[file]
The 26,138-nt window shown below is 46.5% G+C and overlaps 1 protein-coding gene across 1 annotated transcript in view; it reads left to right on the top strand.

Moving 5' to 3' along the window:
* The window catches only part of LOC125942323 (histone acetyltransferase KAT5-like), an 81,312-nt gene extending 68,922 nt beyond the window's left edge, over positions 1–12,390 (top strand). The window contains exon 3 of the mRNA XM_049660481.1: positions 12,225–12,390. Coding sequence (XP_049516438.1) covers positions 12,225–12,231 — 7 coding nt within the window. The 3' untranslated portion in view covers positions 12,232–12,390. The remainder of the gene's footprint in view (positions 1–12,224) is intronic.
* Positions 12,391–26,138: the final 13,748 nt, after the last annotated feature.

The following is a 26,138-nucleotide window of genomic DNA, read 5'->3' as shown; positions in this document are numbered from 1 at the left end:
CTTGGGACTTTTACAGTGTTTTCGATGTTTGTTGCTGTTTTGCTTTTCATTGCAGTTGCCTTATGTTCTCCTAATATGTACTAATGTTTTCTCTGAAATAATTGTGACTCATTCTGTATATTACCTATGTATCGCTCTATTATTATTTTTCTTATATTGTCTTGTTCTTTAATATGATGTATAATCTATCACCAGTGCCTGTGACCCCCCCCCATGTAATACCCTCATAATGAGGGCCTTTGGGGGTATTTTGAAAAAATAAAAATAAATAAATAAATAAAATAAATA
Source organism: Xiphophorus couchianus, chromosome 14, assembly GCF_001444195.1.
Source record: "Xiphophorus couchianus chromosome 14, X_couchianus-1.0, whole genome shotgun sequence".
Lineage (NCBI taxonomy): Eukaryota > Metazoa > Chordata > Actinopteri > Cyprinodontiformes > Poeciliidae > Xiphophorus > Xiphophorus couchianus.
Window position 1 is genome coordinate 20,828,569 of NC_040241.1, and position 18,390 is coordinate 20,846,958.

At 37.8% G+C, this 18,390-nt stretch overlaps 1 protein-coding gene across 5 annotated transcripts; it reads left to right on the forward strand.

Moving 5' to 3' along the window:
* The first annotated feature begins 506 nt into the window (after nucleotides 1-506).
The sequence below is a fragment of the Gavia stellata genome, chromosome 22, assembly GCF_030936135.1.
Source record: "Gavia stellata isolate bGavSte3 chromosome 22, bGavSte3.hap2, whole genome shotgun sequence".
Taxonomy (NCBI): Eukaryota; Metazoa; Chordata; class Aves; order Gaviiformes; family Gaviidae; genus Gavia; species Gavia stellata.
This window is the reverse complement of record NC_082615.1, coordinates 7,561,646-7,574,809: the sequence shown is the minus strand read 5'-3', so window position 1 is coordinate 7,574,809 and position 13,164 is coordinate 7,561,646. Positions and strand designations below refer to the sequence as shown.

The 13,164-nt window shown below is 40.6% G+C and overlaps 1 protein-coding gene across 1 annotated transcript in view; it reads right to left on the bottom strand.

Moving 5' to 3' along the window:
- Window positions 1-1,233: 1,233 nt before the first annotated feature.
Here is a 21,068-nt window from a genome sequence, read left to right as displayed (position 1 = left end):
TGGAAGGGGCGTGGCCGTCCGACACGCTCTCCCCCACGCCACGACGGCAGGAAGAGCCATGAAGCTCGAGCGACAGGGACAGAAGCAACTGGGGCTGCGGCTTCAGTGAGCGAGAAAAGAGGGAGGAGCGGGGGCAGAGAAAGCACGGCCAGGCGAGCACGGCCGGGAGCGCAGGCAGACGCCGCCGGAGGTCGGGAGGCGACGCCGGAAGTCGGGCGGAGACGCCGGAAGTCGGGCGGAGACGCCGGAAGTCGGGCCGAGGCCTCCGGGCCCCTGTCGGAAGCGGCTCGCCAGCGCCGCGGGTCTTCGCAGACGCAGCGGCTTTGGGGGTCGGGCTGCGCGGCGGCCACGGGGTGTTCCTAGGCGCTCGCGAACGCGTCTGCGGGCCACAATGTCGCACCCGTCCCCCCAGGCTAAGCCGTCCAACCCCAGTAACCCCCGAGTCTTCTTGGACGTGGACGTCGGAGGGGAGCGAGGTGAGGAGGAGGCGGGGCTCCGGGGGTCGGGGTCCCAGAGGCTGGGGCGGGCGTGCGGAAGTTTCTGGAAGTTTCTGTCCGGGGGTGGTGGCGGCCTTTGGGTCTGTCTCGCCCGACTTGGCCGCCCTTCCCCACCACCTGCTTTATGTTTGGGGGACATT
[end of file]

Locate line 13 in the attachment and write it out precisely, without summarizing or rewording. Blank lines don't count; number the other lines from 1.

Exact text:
* The first annotated feature begins 506 nt into the window (after nucleotides 1-506).